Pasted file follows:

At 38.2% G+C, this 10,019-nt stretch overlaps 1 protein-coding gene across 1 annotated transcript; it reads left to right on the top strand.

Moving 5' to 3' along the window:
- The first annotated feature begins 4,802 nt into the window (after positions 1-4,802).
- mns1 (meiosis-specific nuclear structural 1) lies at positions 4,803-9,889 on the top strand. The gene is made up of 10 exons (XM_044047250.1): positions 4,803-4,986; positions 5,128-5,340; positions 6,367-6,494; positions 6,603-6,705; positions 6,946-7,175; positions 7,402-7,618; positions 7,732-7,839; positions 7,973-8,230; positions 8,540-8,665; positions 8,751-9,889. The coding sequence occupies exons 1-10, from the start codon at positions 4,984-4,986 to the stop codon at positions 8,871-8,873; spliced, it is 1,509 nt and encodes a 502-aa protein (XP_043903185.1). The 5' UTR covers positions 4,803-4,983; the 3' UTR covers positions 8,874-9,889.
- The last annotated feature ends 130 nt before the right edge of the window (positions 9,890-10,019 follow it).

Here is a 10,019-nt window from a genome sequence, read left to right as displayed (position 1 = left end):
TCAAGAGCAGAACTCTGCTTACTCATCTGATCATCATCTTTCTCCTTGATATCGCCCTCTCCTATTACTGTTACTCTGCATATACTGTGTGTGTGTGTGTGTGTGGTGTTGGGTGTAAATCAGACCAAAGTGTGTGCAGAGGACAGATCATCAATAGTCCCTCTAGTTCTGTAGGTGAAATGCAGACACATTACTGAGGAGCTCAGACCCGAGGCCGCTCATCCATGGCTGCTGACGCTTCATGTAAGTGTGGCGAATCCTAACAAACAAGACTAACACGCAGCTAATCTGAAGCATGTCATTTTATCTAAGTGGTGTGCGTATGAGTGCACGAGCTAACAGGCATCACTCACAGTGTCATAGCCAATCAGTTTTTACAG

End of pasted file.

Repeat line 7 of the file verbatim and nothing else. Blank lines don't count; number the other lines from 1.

TCAAGAGCAGAACTCTGCTTACTCATCTGATCATCATCTTTCTCCTTGATATCGCCCTCTCCTATTACTGTTACTCTGCATATACTGTGTGTGTGTGTGTGTGTGGTGTTGGGTGTAAATCAGACCAAAGTGTGTGCAGAGGACAGATCATCAATAGTCCCTCTAGTTCTGTAGGTGAAATGCAGACACATTACTGAGGAGCTCAGACCCGAGGCCGCTCATCCATGGCTGCTGACGCTTCATGTAAGTGTGGCGAATCCTAACAAACAAGACTAACACGCAGCTAATCTGAAGCATGTCATTTTATCTAAGTGGTGTGCGTATGAGTGCACGAGCTAACAGGCATCACTCACAGTGTCATAGCCAATCAGTTTTTACAG